I attended the 2009 PCI Community meeting in Europe last week. Since this was a feedback year, there wasn’t a significant amount of new content; however, there were some interesting points regarding PCI adoption in Europe.

It’s been discussed quite frequently that the Europeans are behind North America in implementing PCI, especially at the merchant level. In my experience and based on the discussions at the conference, I’d say this is true. The consensus at this year’s conference was that this situation is beginning to change.

The traditional arguments against adopting the PCI DSS, such as those surrounding increased security due to Chip and PIN, elicited a fair amount of eye rolling even from other Europeans in the audience. One of the other core reasons for slower adoption is that country-by-country legislation already covers much of what PCI does (France and Germany were the two most cited examples). Interestingly, U.S. state-based legislation was cited as a similar and perhaps more stringent (and therefore more effective) means of securing credit card data. In fact, one of the attendees cited my home state’s legislation, the Minnesota Plastic Card Security Act, which, in my opinion, has had very little impact on organizations that do business in the state.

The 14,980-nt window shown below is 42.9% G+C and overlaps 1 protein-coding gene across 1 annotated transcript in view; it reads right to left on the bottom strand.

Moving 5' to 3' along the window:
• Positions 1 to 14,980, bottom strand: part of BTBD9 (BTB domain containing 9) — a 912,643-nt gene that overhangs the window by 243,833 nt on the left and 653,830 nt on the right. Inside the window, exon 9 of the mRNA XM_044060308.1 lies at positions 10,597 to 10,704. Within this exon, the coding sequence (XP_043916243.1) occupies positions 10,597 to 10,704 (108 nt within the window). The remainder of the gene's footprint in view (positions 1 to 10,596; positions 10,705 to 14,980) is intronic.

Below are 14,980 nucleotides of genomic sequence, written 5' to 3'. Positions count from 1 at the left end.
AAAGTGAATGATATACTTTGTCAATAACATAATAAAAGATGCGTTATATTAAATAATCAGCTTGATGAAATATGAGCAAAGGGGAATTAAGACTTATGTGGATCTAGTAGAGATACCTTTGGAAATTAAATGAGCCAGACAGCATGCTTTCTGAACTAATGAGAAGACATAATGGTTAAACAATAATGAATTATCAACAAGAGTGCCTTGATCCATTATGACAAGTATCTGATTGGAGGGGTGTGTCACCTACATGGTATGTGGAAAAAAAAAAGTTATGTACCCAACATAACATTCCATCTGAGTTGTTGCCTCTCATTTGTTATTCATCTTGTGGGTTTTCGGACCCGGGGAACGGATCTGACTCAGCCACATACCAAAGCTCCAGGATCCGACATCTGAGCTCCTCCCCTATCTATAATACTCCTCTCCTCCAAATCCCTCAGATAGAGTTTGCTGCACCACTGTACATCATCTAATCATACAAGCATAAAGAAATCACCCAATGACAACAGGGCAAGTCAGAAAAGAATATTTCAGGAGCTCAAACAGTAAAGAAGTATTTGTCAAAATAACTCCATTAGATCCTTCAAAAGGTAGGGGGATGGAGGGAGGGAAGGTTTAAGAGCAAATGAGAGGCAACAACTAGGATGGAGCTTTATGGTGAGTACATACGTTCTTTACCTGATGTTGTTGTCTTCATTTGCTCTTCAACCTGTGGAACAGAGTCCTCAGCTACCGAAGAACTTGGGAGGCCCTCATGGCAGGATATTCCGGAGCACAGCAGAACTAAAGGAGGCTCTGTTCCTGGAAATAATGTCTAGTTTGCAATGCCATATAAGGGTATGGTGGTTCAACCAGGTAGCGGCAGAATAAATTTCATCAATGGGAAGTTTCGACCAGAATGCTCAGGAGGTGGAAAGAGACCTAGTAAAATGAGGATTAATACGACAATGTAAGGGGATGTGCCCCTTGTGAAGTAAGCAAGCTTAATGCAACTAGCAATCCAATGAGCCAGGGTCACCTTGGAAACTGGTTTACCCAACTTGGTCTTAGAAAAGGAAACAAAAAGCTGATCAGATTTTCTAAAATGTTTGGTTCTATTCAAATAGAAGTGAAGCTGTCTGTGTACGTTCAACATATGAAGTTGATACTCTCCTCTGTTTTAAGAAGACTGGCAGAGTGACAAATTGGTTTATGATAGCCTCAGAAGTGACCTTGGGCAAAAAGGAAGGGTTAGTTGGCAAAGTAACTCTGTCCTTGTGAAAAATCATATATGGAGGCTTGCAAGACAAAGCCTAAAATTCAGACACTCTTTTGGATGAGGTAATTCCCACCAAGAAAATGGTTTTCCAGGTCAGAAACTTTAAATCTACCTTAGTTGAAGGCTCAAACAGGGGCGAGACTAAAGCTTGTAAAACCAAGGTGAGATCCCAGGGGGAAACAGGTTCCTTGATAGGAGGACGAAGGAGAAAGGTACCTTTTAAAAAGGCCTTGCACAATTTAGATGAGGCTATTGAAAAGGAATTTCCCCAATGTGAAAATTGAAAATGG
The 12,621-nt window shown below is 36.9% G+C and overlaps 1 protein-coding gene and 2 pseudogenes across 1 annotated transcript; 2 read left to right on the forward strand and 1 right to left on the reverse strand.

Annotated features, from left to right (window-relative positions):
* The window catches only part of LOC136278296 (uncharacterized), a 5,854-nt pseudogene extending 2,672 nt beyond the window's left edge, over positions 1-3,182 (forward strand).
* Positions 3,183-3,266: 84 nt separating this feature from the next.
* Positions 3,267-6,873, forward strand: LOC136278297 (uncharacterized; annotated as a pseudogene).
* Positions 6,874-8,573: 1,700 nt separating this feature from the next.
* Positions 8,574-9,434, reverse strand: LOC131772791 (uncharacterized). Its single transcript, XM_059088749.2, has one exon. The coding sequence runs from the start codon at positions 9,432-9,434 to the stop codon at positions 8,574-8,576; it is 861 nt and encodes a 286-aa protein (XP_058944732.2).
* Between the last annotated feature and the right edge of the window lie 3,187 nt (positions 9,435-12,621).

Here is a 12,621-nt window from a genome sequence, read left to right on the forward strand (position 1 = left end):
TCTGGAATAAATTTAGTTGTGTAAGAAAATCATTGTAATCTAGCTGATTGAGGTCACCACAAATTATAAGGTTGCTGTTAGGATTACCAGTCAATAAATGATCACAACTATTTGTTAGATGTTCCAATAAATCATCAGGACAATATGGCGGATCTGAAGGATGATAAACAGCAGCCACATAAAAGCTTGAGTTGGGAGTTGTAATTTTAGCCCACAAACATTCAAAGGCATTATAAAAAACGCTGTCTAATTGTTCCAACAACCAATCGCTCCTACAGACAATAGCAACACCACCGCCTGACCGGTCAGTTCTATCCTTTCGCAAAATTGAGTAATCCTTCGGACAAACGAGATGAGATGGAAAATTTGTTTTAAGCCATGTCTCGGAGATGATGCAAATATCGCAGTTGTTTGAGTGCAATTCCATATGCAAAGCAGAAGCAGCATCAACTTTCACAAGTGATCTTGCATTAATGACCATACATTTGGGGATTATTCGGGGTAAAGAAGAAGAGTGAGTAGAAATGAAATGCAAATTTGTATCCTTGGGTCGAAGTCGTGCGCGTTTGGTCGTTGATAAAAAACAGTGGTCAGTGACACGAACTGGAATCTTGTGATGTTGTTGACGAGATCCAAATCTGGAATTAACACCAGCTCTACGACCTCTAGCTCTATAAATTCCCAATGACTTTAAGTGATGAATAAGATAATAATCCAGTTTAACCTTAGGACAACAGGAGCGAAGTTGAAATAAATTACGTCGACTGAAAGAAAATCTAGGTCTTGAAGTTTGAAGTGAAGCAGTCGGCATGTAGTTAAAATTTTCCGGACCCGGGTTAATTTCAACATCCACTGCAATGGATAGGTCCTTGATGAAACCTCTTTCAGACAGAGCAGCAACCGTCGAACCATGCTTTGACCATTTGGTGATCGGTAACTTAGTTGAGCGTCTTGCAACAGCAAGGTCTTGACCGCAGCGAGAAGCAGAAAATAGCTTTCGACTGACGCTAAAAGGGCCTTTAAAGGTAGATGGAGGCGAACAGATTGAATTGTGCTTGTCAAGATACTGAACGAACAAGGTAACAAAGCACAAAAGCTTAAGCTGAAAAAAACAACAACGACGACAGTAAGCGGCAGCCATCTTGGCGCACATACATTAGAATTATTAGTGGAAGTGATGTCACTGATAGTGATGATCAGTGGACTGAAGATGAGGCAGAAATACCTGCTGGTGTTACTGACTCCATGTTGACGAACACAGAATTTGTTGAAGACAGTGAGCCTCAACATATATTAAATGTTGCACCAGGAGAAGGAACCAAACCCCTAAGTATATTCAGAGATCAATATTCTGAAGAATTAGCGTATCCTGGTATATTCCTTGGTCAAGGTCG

I think that there are three key items that will drive PCI’s adoption in Europe. First, the Europeans will need to understand that, while very effective for face-to-face transactions, Chip and PIN does not protect card not present (CNP) transactions. As more business is done online, organizations are going to need to deal with the issues that PCI addresses and that Chip and PIN does not. Second, and perhaps most important, acquiring banks will need to enforce the PCI standard. This was a key topic of discussion at the conference and one that appears to still be open. Finally and highly related, the card brands in Europe are going to need to support the PCI standard. The commentary that I heard at this meeting was that this appears to be happening. If that is the case, it should only be a matter of time before the acquiring banks—and therefore merchants—take PCI as seriously in Europe as they do in North America.